Delilah Fails appears to have been a true sociopath, rare among her gender. She used her "charms" and talents to exploit others, and appeared to have little conscience about the wreckage she left behind. In prison parlance, she was a “heat wave.” Wherever she went, trouble wasn’t far behind. Ask John Lewis, who was sent to the Anamosa Penitentiary in 1893 for seducing the sexually precocious 17-year old. Ask any number of local Waverly men who carried on affairs with the voluptuous, attractive young woman, and found themselves in divorce court shortly thereafter.
You can’t, however, ask Jerome Kern. After all, Delilah shot him dead in cold blood.
In her rambling confession to the August 23, 1897 murder, 22-year old Delilah claimed that the much-older Kern had been “using” her sexually since she was 13 years of age, that they had intercourse often, and that the married Kern became extremely possessive of her. He spread vicious lies around town about her, she said, and managed to thwart any of her attempts to break free of him. When Delilah started an affair with Kern’s 18-year old son, Will, and they talked of marriage, the elder Kern reportedly became jealous of his own son. He wanted Delilah “all to himself,” according to one account, and refused to allow the marriage.
Delilah admitted that it was her idea to kill Jerome Kern, and she found a willing accomplice in young Will, who apparently had few qualms about killing his father. On the day of the murder, the elder Kern was lured into a local woods with the promise of Delilah’s sexual favors; instead, he received three bullets to the back from Delilah’s borrowed revolver, after which she and Will poured kerosene over the body and set it alight. The burned body was found the following day. Delilah made efforts to cast suspicion elsewhere, planting a phony note in Jerome’s jacket pocket, making it appear that Jerome feared for his life from John Lewis. No matter – the sheriff and prosecutor figured things out and Will readily confessed. Delilah quickly followed suit. She concluded her written confession thus:
“Down there in the woods when I killed Jerome, he was not forcing or trying to force me, but I had made up my mind to kill him. When I first began to think of killing Jerome I began to pray to God to give me strength to carry this through and kill [him], if it was his will, and after I did I prayed that he forgive me and I thought he had forgiven me, because I didn’t keep thinking of it. I don’t know, I think I was born to do all this.”
Delilah was convicted of Murder and sentenced to 20 years. Will received 12. They shared a train ride to Anamosa on December 13, 1897. According to the newspapers, the curious lined up along the train route, trying to catch a glimpse of the suddenly-famous murderess.
Will Kern completed his sentence in March 1905 and lived out the rest of his life in quiet obscurity, working as a tailor. He married and had several children, and there is no evidence he ever committed another crime. He died in 1953.
Delilah’s life continued to be eventful. She apparently fell in love with another convict while at Anamosa, one Frank Bunn, also known as James L. Firman. After his release from prison he took up residence in the Fails home in Waverly, where he petitioned loudly for Delilah’s release. He made quite a nuisance of himself around town, was arrested on a weapons charge, and was eventually run out of town.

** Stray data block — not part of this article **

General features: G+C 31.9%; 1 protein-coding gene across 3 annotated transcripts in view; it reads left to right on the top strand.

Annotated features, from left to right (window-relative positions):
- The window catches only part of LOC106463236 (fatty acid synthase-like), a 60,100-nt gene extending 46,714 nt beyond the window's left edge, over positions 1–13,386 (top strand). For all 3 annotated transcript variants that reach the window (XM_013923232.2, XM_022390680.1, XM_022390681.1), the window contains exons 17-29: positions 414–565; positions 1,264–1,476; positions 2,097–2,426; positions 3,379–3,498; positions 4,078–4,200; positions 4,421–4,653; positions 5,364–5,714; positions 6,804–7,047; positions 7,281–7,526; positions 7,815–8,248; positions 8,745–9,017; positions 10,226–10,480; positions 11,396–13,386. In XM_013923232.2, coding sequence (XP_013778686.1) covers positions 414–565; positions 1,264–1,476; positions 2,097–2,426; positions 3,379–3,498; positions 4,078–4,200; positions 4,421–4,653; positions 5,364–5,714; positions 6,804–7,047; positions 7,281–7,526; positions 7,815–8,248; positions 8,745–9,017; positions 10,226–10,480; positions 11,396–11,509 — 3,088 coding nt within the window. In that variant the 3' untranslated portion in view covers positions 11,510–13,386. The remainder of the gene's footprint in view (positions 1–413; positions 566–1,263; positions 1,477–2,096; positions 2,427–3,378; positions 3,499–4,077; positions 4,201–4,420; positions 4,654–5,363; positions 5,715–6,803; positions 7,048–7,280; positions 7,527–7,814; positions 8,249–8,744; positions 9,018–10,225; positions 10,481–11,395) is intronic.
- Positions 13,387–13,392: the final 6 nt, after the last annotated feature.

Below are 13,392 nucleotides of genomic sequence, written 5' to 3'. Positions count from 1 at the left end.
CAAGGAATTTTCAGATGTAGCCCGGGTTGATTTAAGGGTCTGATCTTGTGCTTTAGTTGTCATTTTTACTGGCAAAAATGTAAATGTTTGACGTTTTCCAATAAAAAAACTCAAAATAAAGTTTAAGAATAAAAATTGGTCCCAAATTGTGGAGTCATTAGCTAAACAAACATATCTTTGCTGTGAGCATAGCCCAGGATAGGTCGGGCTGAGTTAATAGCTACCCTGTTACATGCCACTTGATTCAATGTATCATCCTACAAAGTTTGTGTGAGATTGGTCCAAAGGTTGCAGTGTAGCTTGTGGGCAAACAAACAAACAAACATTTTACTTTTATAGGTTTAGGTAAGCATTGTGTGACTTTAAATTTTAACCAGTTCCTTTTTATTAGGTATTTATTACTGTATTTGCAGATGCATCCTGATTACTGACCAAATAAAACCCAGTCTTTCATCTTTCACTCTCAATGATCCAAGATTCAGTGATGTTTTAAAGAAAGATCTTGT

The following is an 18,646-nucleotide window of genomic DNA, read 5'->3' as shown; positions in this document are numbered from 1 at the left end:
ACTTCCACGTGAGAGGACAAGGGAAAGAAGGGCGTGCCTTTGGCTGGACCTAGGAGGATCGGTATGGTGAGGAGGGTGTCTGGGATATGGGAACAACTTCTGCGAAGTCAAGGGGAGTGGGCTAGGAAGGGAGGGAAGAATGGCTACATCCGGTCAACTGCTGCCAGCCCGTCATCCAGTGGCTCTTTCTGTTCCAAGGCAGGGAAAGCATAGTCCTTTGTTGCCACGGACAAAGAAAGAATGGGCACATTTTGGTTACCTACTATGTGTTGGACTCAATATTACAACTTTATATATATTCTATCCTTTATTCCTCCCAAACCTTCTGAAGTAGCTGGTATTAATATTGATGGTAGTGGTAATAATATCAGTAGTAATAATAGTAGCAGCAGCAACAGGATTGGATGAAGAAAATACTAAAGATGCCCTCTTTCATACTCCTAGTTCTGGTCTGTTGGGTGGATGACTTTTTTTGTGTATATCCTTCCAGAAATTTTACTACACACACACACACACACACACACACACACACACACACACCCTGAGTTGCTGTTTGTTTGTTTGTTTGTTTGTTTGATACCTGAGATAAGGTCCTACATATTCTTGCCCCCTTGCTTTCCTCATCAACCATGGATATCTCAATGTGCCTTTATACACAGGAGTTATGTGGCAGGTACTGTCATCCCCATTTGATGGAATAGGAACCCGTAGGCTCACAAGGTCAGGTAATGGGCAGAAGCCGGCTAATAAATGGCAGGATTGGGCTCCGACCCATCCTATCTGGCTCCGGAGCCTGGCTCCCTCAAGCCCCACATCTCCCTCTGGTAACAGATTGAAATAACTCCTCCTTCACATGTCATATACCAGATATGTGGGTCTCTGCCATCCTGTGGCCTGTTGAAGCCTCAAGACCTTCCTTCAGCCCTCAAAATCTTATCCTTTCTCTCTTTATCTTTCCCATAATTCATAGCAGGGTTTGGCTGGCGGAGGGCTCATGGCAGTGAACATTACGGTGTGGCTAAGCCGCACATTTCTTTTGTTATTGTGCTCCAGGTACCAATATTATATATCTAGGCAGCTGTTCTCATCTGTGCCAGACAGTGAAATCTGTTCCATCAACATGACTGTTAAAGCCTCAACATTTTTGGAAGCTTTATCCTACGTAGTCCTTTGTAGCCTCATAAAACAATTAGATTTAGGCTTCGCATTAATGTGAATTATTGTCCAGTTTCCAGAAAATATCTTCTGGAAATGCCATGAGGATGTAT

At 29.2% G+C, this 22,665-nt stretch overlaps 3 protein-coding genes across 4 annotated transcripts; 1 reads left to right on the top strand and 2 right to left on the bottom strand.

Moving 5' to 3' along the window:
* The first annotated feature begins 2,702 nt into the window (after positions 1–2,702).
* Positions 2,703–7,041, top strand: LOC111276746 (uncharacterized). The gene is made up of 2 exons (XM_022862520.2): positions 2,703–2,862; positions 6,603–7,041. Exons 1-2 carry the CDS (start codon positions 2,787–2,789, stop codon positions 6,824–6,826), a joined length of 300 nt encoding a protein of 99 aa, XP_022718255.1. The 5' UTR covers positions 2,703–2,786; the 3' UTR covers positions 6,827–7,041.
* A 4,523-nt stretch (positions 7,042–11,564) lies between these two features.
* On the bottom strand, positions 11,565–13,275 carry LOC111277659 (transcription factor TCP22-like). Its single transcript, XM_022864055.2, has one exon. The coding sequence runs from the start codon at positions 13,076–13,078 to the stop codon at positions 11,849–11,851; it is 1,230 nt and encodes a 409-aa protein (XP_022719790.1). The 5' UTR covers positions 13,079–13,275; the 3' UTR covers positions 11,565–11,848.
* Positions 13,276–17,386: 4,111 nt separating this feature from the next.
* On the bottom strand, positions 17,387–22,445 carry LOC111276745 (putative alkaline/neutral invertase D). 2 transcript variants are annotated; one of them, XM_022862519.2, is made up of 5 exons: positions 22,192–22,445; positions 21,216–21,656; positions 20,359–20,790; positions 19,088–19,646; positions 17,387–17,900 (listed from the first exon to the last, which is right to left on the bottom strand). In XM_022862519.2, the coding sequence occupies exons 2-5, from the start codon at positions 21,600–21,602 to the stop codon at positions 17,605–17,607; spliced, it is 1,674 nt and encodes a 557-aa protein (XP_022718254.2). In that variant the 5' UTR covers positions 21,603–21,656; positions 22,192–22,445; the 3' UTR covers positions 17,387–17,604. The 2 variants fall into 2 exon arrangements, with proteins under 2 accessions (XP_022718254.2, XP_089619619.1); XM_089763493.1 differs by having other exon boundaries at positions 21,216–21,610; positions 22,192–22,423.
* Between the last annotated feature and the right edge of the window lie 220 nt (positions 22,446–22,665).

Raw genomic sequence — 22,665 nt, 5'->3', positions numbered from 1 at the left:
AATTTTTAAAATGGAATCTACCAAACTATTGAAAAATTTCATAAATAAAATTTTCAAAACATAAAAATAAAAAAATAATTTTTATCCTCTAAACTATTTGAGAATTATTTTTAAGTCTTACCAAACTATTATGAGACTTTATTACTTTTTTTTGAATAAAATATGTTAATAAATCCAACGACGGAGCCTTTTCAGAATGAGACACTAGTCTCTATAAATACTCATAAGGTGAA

When Delilah was paroled in 1904, she took a job in Cedar Rapids as a domestic for a prominent family. When her employer came home one evening he found Delilah bound and gagged, the “victim” of an apparent robbery. Numerous items of value were missing. Police were suspicious, however, and after intense interrogation, Delilah admitted she had staged the robbery, and led authorities to the stolen goods. Frank Bunn was in the Cedar Rapids area at the time, and police figured he was involved in the “robbery,” but Delilah refused to implicate him. It is noteworthy that Delilah married Bunn around this time.
Delilah’s parole was revoked and she was returned to the Penitentiary to finish her sentence. She discharged May 8, 1909 and returned to her father’s home in Waverly.
A few months later Delilah, while picking wild grapes in a farm pasture, was attacked by a bull. Her dog managed to occupy the bull while Delilah crawled through a fence to safety. As the Bremer County Independent reported, “When it isn’t one thing it’s another, and Delilah seems to get her share of them.”
When she was 41 years old, in 1916, Delilah’s husband, the ex-con James Firman, sued one Henry Woodford for $5500 “for the alienation of his wife’s affections.” The suit claimed that the couple had been happily married until Delilah went to work for Woodford and committed “many indiscretions” with him, “all brought about by Woodford’s unusual control over her.” Woodford was a wealthy man, and a cynic might speculate that Delilah’s “indiscretions” were calculated to get a share of that wealth. If so, she succeeded, as Woodford provided her with $50,000 in property upon his death.
In 1917, Delilah married L.D. Roberts, a man of modest means and ten years her senior. In 1925 she deserted him. In his 1931 divorce petition, Mr. Roberts stated that Delilah had refused his numerous requests to move back in with him, and that he wanted an alimony judgment of $18,000 rendered against her. Exactly how the suit turned out is unknown.
Delilah died in Waverly in 1950. She had apparently reverted back to her first married name, as her obituary calls her “Nellie Firman.” Surviving her was one son, John Lewis.